Prior to the COVID-19 pandemic, North Texas faced many long-standing public health challenges, including high rates of various common chronic illnesses, such as obesity and heart disease, disparities in access to care, and the impact of socioeconomic determinants on health in our communities. The pandemic, as the latest in many challenges to public health, has underscored the need to develop science-based interventions as well as an expanded public health workforce in Texas. In response to these issues, UT Southwestern is establishing a School of Public Health.
As the University’s newest school in more than 50 years, the School of Public Health will join UTSW’s Medical School, School of Health Professions, and Graduate School of Biomedical Sciences and will initially be located in renovated space on South Campus.
“Beyond the need to address public health issues through research and innovation, as the COVID-19 pandemic has shown, there is also an urgent need for additional public health resources in our communities, including professionals trained in preventive interventions, epidemiologic crisis response, disease surveillance, contact tracing, and public health outreach,” said Daniel K. Podolsky, M.D., President of UT Southwestern.
Dr. Podolsky noted that 200 of Texas’ 254 counties lack sufficient resources in terms of the number of public health professionals trained in such specialties.
“The UT Southwestern School of Public Health will be dedicated to producing a new generation of public health leaders skilled in data sciences, epidemiology, health policy, health care delivery research, implementation science, and other disciplines,” he said. “The new school will build upon our strengths in basic and clinical sciences, and the expertise we have developed in fields such as population and data sciences, bioinformatics, and computational biology.”
The school, which expects to welcome its first class of Master of Public Health students in the fall of 2023, followed by classes for Ph.D. students in the fall of 2024, will also leverage assets in Dallas-Fort Worth – one of the most diverse and fastest-growing regions in the United States – by partnering with multiple community organizations, regional health systems and universities, including partners Parkland Health & Hospital System, Children’s Health, and UT Dallas.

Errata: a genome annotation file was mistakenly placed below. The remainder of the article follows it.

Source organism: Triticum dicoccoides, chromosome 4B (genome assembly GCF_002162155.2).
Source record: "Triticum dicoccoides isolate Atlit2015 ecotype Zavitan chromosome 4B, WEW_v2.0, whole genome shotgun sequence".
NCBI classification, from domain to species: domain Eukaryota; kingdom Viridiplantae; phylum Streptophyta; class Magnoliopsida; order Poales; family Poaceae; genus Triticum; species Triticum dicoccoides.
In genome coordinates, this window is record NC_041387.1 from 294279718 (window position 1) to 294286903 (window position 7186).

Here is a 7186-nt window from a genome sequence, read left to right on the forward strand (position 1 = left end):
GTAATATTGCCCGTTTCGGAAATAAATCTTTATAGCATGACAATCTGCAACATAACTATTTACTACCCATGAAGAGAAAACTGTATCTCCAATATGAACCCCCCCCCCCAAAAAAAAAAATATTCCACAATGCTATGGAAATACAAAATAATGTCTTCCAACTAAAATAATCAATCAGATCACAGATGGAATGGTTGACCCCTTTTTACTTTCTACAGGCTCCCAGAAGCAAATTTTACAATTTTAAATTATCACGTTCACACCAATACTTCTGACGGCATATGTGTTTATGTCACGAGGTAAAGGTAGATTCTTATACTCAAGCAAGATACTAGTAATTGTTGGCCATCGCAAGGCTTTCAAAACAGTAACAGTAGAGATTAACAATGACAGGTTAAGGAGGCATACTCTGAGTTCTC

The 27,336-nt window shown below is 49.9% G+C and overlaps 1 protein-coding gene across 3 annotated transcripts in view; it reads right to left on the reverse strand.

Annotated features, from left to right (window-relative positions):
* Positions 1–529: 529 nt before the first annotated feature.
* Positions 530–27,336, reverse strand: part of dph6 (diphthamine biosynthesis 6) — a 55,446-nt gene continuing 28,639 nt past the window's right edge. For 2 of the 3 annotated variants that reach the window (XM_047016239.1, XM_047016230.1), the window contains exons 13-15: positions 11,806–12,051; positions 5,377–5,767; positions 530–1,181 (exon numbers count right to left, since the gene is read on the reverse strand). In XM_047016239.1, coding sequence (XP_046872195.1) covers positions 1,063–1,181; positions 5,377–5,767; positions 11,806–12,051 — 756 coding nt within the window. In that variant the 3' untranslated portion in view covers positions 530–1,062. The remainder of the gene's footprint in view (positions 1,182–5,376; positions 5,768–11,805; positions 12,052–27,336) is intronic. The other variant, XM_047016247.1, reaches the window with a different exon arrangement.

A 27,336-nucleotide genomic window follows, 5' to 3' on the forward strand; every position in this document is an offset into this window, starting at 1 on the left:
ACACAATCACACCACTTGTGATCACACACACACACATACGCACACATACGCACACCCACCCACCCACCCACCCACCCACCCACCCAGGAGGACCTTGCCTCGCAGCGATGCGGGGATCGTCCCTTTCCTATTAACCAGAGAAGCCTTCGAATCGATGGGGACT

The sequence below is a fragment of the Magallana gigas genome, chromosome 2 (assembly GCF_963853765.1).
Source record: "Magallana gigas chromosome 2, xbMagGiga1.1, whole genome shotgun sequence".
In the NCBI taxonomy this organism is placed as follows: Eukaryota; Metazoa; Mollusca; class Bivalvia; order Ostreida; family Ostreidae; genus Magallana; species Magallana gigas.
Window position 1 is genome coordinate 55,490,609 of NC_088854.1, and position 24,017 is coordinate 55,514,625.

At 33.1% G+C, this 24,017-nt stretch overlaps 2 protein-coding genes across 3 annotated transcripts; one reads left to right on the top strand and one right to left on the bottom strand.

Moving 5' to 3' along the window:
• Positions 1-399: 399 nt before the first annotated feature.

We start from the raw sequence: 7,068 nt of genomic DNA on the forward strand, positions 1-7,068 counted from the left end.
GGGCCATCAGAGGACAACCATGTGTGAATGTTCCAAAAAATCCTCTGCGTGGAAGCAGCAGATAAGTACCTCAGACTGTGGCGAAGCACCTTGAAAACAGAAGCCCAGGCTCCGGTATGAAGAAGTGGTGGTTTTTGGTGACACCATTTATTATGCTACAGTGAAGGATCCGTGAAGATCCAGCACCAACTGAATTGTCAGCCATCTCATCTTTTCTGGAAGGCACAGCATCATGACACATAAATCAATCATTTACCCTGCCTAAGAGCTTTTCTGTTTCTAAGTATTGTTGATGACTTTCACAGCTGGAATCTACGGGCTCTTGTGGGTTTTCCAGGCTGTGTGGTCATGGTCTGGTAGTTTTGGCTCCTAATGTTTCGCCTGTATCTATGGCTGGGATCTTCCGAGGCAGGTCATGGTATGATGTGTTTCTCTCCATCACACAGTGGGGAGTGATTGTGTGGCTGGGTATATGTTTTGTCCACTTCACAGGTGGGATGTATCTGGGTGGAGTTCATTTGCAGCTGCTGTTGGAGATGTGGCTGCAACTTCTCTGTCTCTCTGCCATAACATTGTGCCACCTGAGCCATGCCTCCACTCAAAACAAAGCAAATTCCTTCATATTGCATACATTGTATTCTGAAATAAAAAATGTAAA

In February, plans for the new School of Public Health were approved by the UT System Board of Regents, then the Texas State Legislature endorsed the new initiative by appropriating $10 million in seed funding for the next coming biennial.
Those funds, combined with money UTSW hopes to raise through community support, will go toward planning curriculum and hiring faculty, as well as redesigning existing UT Southwestern space to accommodate the new school, said Celette Sugg Skinner, Ph.D., Chair of the Department of Population and Data Sciences and Interim Dean of the UT Southwestern School of Public Health. Additional funding will be needed in the future as the program grows and requires construction of a dedicated building on campus, Dr. Skinner said.
UT Southwestern already plays a leading role in addressing public health needs in the region and conducts research on health care disparities and innovative interventions.
For example, as the region continues to battle COVID-19 infections, UT Southwestern’s data scientists and epidemiologists produce a biweekly forecasting model that public health officials, as well as the general public, utilize to gauge whether the spread of the disease is rising or falling and what social behaviors are additional risk factors for exposure.
Beyond COVID-19 and continuously throughout the pandemic, UT Southwestern has also persisted in its efforts to provide basic and preventive care using a variety of outreach programs. Through the Fort Worth affiliate of its Harold C. Simmons Comprehensive Cancer Center – the Moncrief Cancer Institute – and alongside local cancer screening providers throughout North Texas, UT Southwestern has increased screening for breast, colorectal, and lung cancer in 35 regional counties. Additional efforts have also supported vaccinations for adolescents to protect against HPV, a common virus that can lead to several types of cancers later in life.
“This new school will be research-intensive and will generate evidence about what works with large groups of patients, develop professionals to expand the work, and learn more regarding what can be implemented on a large scale across systems that benefit the citizens of Dallas, the U.S., and the world,” Dr. Skinner said.